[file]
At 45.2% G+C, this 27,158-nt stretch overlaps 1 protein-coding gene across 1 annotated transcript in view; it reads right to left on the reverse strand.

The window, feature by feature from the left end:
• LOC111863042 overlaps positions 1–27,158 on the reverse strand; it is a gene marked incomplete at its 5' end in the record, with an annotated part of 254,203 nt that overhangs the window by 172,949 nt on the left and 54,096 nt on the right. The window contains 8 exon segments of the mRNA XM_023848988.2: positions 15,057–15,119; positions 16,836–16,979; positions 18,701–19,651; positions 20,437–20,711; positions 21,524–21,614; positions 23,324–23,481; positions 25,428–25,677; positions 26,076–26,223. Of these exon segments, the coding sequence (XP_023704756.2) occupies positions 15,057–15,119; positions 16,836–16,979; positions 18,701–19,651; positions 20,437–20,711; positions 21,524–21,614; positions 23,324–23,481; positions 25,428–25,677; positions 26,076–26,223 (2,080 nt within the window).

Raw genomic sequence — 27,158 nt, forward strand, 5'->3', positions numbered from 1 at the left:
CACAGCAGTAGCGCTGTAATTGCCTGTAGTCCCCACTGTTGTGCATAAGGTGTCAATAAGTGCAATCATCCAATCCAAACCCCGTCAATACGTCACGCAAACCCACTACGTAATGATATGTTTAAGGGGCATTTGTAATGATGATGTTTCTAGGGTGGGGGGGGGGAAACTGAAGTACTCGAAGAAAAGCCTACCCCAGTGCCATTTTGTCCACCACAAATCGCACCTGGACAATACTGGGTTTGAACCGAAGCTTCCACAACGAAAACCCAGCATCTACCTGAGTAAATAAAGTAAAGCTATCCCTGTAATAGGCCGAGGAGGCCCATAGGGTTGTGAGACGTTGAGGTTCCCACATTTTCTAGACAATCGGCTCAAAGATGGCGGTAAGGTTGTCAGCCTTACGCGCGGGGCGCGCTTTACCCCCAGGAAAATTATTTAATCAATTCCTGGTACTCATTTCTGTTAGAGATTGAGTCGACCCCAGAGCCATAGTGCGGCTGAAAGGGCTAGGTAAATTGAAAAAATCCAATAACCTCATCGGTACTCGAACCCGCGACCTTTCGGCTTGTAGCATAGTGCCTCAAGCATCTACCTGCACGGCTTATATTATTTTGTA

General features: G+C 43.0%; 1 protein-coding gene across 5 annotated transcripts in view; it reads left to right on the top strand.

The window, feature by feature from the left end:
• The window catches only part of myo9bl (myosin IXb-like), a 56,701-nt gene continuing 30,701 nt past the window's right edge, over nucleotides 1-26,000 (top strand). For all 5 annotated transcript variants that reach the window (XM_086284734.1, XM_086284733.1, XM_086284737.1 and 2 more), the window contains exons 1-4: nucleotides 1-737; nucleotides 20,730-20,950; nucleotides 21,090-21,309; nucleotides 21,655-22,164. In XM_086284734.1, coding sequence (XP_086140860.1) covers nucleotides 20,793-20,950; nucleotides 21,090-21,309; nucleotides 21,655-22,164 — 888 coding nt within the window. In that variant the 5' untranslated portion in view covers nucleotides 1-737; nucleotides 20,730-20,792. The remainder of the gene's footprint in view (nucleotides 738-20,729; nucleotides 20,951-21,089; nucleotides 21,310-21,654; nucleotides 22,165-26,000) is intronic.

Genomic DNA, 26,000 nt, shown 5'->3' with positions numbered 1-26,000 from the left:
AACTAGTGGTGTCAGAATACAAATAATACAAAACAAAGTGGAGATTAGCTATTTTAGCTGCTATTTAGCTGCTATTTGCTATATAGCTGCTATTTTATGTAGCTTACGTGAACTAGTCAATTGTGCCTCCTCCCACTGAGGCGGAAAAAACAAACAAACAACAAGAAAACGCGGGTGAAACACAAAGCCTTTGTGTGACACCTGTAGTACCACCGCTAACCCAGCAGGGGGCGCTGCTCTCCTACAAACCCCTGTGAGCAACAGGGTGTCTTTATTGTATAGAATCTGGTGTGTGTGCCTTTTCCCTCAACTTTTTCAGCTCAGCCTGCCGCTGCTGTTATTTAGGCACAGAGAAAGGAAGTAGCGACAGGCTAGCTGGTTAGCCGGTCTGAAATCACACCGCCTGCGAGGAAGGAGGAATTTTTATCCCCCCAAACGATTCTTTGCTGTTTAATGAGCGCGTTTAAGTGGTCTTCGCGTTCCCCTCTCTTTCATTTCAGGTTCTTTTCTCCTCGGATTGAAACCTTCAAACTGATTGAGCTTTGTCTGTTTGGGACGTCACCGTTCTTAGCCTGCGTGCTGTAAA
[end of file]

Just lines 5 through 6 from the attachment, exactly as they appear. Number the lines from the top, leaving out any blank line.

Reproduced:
CACAGCAGTAGCGCTGTAATTGCCTGTAGTCCCCACTGTTGTGCATAAGGTGTCAATAAGTGCAATCATCCAATCCAAACCCCGTCAATACGTCACGCAAACCCACTACGTAATGATATGTTTAAGGGGCATTTGTAATGATGATGTTTCTAGGGTGGGGGGGGGGAAACTGAAGTACTCGAAGAAAAGCCTACCCCAGTGCCATTTTGTCCACCACAAATCGCACCTGGACAATACTGGGTTTGAACCGAAGCTTCCACAACGAAAACCCAGCATCTACCTGAGTAAATAAAGTAAAGCTATCCCTGTAATAGGCCGAGGAGGCCCATAGGGTTGTGAGACGTTGAGGTTCCCACATTTTCTAGACAATCGGCTCAAAGATGGCGGTAAGGTTGTCAGCCTTACGCGCGGGGCGCGCTTTACCCCCAGGAAAATTATTTAATCAATTCCTGGTACTCATTTCTGTTAGAGATTGAGTCGACCCCAGAGCCATAGTGCGGCTGAAAGGGCTAGGTAAATTGAAAAAATCCAATAACCTCATCGGTACTCGAACCCGCGACCTTTCGGCTTGTAGCATAGTGCCTCAAGCATCTACCTGCACGGCTTATATTATTTTGTA

General features: G+C 43.0%; 1 protein-coding gene across 5 annotated transcripts in view; it reads left to right on the top strand.